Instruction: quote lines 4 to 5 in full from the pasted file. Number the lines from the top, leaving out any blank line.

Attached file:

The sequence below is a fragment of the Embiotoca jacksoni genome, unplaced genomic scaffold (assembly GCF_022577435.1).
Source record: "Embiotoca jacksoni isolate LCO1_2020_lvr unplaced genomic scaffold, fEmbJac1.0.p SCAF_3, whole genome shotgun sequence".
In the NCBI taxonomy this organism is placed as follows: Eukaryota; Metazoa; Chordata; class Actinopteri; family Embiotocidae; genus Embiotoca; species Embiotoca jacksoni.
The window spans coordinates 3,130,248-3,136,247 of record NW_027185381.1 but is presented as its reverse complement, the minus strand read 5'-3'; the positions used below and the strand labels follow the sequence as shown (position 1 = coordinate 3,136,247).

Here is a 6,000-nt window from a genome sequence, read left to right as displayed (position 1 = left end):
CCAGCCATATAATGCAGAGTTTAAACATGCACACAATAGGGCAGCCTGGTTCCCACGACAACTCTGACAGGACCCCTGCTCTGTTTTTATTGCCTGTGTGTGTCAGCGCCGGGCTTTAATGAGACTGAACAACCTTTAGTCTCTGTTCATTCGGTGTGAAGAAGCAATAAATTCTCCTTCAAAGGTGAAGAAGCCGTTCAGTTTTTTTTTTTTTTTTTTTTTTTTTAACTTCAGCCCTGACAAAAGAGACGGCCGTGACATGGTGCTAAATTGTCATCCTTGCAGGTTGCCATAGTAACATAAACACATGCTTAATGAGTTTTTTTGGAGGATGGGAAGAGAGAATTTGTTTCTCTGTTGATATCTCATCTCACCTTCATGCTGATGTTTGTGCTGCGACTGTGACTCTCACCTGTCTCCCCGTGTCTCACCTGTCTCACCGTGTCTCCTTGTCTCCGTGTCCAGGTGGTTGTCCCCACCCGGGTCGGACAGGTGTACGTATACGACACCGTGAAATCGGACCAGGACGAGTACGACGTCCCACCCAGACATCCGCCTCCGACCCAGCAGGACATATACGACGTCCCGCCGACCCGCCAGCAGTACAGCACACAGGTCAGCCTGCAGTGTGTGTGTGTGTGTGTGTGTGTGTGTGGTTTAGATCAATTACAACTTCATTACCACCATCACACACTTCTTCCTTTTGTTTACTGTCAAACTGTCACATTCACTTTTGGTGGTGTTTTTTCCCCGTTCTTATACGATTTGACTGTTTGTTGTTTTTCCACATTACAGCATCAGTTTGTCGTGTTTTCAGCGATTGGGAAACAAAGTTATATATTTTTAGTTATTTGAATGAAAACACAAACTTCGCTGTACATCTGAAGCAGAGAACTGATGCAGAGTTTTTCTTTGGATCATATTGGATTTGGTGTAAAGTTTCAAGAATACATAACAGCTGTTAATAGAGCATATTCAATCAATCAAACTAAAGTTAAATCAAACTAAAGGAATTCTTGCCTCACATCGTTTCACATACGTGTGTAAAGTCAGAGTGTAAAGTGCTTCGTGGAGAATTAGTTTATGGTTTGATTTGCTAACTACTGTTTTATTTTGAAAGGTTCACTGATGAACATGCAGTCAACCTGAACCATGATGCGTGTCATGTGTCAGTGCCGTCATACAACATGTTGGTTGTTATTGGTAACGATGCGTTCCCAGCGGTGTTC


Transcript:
The window spans coordinates 3,130,248-3,136,247 of record NW_027185381.1 but is presented as its reverse complement, the minus strand read 5'-3'; the positions used below and the strand labels follow the sequence as shown (position 1 = coordinate 3,136,247).

Here is a 6,000-nt window from a genome sequence, read left to right as displayed (position 1 = left end):